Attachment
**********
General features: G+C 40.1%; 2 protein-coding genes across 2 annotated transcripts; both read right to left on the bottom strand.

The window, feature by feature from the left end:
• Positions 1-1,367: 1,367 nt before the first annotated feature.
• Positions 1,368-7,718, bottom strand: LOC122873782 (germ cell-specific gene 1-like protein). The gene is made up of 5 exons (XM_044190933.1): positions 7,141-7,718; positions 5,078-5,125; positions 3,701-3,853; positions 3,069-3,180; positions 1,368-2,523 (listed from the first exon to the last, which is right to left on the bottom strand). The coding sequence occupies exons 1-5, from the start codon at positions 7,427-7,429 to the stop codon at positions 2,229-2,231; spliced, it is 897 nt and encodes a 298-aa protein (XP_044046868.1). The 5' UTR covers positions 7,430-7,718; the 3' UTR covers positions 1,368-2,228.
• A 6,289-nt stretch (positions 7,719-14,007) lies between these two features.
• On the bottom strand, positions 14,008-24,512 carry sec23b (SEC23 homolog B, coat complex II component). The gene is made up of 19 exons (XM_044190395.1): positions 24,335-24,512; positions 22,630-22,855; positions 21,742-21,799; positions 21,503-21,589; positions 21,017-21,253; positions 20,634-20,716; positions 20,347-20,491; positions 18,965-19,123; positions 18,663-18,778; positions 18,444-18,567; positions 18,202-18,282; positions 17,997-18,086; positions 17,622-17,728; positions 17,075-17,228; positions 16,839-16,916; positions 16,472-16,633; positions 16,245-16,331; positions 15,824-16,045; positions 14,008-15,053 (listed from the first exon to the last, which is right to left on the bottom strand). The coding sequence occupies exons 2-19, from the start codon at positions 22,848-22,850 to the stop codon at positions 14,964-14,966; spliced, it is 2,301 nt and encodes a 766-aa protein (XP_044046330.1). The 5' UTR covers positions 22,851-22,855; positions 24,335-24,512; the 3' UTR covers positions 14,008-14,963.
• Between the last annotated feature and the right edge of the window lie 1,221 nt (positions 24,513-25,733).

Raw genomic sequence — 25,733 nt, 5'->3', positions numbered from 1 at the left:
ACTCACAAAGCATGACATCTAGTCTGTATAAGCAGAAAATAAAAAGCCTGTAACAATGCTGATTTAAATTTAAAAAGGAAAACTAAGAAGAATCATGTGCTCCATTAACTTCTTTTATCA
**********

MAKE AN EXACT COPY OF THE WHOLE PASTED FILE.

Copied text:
General features: G+C 40.1%; 2 protein-coding genes across 2 annotated transcripts; both read right to left on the bottom strand.

The window, feature by feature from the left end:
• Positions 1-1,367: 1,367 nt before the first annotated feature.
• Positions 1,368-7,718, bottom strand: LOC122873782 (germ cell-specific gene 1-like protein). The gene is made up of 5 exons (XM_044190933.1): positions 7,141-7,718; positions 5,078-5,125; positions 3,701-3,853; positions 3,069-3,180; positions 1,368-2,523 (listed from the first exon to the last, which is right to left on the bottom strand). The coding sequence occupies exons 1-5, from the start codon at positions 7,427-7,429 to the stop codon at positions 2,229-2,231; spliced, it is 897 nt and encodes a 298-aa protein (XP_044046868.1). The 5' UTR covers positions 7,430-7,718; the 3' UTR covers positions 1,368-2,228.
• A 6,289-nt stretch (positions 7,719-14,007) lies between these two features.
• On the bottom strand, positions 14,008-24,512 carry sec23b (SEC23 homolog B, coat complex II component). The gene is made up of 19 exons (XM_044190395.1): positions 24,335-24,512; positions 22,630-22,855; positions 21,742-21,799; positions 21,503-21,589; positions 21,017-21,253; positions 20,634-20,716; positions 20,347-20,491; positions 18,965-19,123; positions 18,663-18,778; positions 18,444-18,567; positions 18,202-18,282; positions 17,997-18,086; positions 17,622-17,728; positions 17,075-17,228; positions 16,839-16,916; positions 16,472-16,633; positions 16,245-16,331; positions 15,824-16,045; positions 14,008-15,053 (listed from the first exon to the last, which is right to left on the bottom strand). The coding sequence occupies exons 2-19, from the start codon at positions 22,848-22,850 to the stop codon at positions 14,964-14,966; spliced, it is 2,301 nt and encodes a 766-aa protein (XP_044046330.1). The 5' UTR covers positions 22,851-22,855; positions 24,335-24,512; the 3' UTR covers positions 14,008-14,963.
• Between the last annotated feature and the right edge of the window lie 1,221 nt (positions 24,513-25,733).

Raw genomic sequence — 25,733 nt, 5'->3', positions numbered from 1 at the left:
ACTCACAAAGCATGACATCTAGTCTGTATAAGCAGAAAATAAAAAGCCTGTAACAATGCTGATTTAAATTTAAAAAGGAAAACTAAGAAGAATCATGTGCTCCATTAACTTCTTTTATCA